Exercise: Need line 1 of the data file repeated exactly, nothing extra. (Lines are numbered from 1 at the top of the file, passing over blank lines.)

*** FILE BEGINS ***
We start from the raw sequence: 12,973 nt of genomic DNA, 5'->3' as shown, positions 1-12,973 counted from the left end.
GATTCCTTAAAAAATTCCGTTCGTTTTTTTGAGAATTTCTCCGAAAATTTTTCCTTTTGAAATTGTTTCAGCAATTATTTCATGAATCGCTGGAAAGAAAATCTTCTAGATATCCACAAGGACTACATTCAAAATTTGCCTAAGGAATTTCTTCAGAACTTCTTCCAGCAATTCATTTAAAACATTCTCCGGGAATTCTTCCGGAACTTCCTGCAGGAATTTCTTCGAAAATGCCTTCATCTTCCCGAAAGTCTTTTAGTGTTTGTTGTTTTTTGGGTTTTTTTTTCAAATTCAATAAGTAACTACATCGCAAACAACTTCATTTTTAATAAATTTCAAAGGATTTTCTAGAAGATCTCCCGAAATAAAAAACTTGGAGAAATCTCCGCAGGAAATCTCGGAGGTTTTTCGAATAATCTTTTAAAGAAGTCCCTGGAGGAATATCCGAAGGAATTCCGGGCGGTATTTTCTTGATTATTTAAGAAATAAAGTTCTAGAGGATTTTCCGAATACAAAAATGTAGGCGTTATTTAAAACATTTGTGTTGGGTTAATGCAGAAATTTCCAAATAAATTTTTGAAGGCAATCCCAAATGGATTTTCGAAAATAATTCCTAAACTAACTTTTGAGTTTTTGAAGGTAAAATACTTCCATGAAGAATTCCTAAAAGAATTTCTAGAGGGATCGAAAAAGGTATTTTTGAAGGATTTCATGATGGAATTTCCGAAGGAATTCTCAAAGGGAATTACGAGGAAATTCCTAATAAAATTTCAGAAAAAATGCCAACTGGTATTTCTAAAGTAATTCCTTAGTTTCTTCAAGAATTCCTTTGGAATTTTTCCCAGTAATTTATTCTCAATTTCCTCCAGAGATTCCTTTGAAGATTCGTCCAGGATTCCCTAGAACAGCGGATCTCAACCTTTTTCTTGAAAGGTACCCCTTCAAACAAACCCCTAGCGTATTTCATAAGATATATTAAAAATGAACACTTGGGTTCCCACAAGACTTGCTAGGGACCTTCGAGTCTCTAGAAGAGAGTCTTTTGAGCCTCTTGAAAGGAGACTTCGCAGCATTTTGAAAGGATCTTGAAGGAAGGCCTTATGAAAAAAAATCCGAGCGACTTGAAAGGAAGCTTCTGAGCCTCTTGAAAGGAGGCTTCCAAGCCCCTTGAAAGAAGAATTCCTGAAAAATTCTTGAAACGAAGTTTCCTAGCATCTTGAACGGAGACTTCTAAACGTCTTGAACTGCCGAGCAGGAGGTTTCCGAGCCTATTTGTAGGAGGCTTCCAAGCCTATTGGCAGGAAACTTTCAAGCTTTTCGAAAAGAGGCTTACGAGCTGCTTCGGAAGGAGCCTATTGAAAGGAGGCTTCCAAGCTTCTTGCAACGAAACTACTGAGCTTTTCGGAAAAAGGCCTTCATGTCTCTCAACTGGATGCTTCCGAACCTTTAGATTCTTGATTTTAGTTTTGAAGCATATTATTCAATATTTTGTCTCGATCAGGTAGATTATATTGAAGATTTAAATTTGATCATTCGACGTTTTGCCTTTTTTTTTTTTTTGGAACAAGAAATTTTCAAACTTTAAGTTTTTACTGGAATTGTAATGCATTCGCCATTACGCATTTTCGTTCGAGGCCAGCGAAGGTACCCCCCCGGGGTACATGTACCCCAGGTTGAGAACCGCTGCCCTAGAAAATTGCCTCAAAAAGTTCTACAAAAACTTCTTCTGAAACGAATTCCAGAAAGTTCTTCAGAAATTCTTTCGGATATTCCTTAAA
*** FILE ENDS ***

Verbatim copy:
We start from the raw sequence: 12,973 nt of genomic DNA, 5'->3' as shown, positions 1-12,973 counted from the left end.